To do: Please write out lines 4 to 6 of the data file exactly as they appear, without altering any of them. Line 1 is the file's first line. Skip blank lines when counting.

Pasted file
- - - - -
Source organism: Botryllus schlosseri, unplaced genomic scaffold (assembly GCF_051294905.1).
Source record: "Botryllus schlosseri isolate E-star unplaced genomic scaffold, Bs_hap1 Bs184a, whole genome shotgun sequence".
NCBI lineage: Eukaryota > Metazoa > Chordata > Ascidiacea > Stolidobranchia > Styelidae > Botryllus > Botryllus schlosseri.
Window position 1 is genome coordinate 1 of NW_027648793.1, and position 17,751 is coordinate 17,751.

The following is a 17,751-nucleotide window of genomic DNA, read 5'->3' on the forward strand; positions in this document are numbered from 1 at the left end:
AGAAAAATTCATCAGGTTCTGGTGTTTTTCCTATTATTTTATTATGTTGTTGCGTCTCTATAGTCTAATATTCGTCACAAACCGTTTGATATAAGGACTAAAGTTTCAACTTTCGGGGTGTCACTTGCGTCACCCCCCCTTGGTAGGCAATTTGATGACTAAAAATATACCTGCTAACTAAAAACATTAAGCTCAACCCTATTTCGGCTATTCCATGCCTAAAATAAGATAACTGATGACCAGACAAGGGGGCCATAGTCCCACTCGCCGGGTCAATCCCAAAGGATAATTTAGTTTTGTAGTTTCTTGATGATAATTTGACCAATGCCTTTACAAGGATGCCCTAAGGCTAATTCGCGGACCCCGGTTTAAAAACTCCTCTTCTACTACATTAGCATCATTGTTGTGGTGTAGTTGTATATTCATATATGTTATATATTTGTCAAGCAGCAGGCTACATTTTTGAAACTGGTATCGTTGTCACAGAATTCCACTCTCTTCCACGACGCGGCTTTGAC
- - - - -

Window position 1 is genome coordinate 1 of NW_027648793.1, and position 17,751 is coordinate 17,751.

The following is a 17,751-nucleotide window of genomic DNA, read 5'->3' on the forward strand; positions in this document are numbered from 1 at the left end:
AGAAAAATTCATCAGGTTCTGGTGTTTTTCCTATTATTTTATTATGTTGTTGCGTCTCTATAGTCTAATATTCGTCACAAACCGTTTGATATAAGGACTAAAGTTTCAACTTTCGGGGTGTCACTTGCGTCACCCCCCCTTGGTAGGCAATTTGATGACTAAAAATATACCTGCTAACTAAAAACATTAAGCTCAACCCTATTTCGGCTATTCCATGCCTAAAATAAGATAACTGATGACCAGACAAGGGGGCCATAGTCCCACTCGCCGGGTCAATCCCAAAGGATAATTTAGTTTTGTAGTTTCTTGATGATAATTTGACCAATGCCTTTACAAGGATGCCCTAAGGCTAATTCGCGGACCCCGGTTTAAAAACTCCTCTTCTACTACATTAGCATCATTGTTGTGGTGTAGTTGTATATTCATATATGTTATATATTTGTCAAGCAGCAGGCTACATTTTTGAAACTGGTATCGTTGTCACAGAATTCCACTCTCTTCCACGACGCGGCTTTGAC